What I found the author very skilfully did was to run the investigation and what was happening within it, to what was happening in the weeks leading up to the disappearance of Captain Kineally. It was like Woodend was searching his memory in order to remember and resight the fact of what happened all those years ago. I found this approach very acceptable and at no stage did I get confused as to whether I was in the past or the present, because it was all clearly signposted to the reader.
Although you could argue this story was never ground breaking. It was always interesting and very well written. For me the best part of the story was the very unexpected turn it took. I thought I knew what to expect and what I did know I didn't know if that makes any sense. The author cleverly disguised and kept certain important information from the reader that could only be discovered by reading and searching deeper into the past.
The books pace was consistent until the final few chapters when it became lightning fast. It certainly moved at that stage from being merely interesting to very exciting as the story reached it's conclusion.
The book did not have an epilogue and although I always moan at authors for this, I found in this novel it was not necessary, as everything had already been explained. I think on this occasion he had it right. Although I find it a little odd especially as there was a prologue, it would have surely been logical to have an epilogue too.
DCI Woodend is the main character in the series. I find him a likable if somewhat dated character, but then what do you expect, this was the mid 1960's after all. I like his instinct for right over wrong regardless of what the subject matter is. He is a strong character that stands up for what he believes even if that makes him unpopular and disliked. I would say as a character he has grown on me the more I read about him and I particularly felt for him during this case defending a man he dispised.
I actually prefer his two very able assistants Sergeant Paniatowski and Bob Rutter. There are great characters and like Woodend appear in all the books. But unlike him there is always things happening in their private lives that make them fascinating. These build up over the novels but can be easily picked up in each one you read.
It is the way these three work together that always will bring about success or failure in a case. They all have their own areas of expertise and although working together on the case will each take responsibility for part of the investigation. They interact well and I enjoy the banter between them, there is a certain chemistry between them and the author uses this very cleverly.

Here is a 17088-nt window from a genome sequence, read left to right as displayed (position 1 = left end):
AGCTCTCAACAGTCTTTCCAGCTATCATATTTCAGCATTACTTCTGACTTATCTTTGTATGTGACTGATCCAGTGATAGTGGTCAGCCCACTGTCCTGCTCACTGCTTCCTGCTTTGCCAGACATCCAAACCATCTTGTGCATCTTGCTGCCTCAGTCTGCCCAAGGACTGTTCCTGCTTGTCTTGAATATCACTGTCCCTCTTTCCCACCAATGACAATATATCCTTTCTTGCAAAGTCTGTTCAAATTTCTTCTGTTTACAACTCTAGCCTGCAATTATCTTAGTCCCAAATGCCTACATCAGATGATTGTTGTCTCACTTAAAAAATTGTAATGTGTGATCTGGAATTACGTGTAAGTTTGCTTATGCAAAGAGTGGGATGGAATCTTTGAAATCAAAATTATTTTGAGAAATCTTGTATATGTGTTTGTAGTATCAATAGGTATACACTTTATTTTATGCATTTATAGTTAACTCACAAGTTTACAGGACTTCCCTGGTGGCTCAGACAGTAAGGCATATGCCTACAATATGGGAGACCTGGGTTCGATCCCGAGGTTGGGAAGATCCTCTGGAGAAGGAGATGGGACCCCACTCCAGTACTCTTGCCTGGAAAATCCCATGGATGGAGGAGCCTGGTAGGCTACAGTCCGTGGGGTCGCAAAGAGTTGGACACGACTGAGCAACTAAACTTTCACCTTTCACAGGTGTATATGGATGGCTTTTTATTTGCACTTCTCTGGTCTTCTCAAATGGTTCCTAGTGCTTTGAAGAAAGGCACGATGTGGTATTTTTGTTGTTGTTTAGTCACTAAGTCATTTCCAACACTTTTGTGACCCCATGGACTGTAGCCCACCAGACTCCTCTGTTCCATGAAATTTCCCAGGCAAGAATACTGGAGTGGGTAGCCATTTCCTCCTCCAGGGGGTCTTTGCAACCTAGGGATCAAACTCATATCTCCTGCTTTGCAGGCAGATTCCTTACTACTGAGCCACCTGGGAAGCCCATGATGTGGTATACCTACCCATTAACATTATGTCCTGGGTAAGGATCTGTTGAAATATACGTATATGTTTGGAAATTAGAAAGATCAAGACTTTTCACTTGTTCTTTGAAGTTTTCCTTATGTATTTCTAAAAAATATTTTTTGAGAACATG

The novel's other characters just appear in this story and frankly disappointed me. They seem to lack depth and seem too stereotyped, for example the FBI Agent Grant was keen and eager and seemed brainwashed in believing and telling how great his organisation was. I thought it would have been better if he was keen to respect and learn from the British Police too and maybe work together as opposed to working practically against one another but on the same side.
The novel's length was probably about right; I would have liked a little longer build up towards the exciting conclusion. However generally it was about right with regular chapters skilfully breaking up the scenes.
This was particularly important, as DCI Woodend would go back and remember conversations with the key players from the Base 21 years previously. By doing this the author made it clear you were going back to a very different time when people were expecting their lives to change and no one knew what the future held.
The Woodend series of crime thrillers are very easy to read but at the same time encourage you to think of the solution as you are reading. However the Detective is certainly ahead of me in his thinking, as I certainly did not see the solution as he did. Once he explained it, it made perfect and logical sense and I was forced to admire somewhat begrudgingly his excellent Detective skills.
I think this novel is well worth a read. It is well written throughout and an interesting story. I particularly liked the unexpected and this novel had it. I'm sure I will be reading another story from Sally Spencer in the near future if there are any more in the library anyway. It is a good example of a well though out Detective story that contains a lot of mystery and one in which you are never sure of the correct answer until it was explained at the end.
Publisher: Severn house
About the author: www.sallyspencer.com
Thanks for reading my review
This review is published under my user name on both Ciao and Dooyoo.
@CPTDANIELS June 2009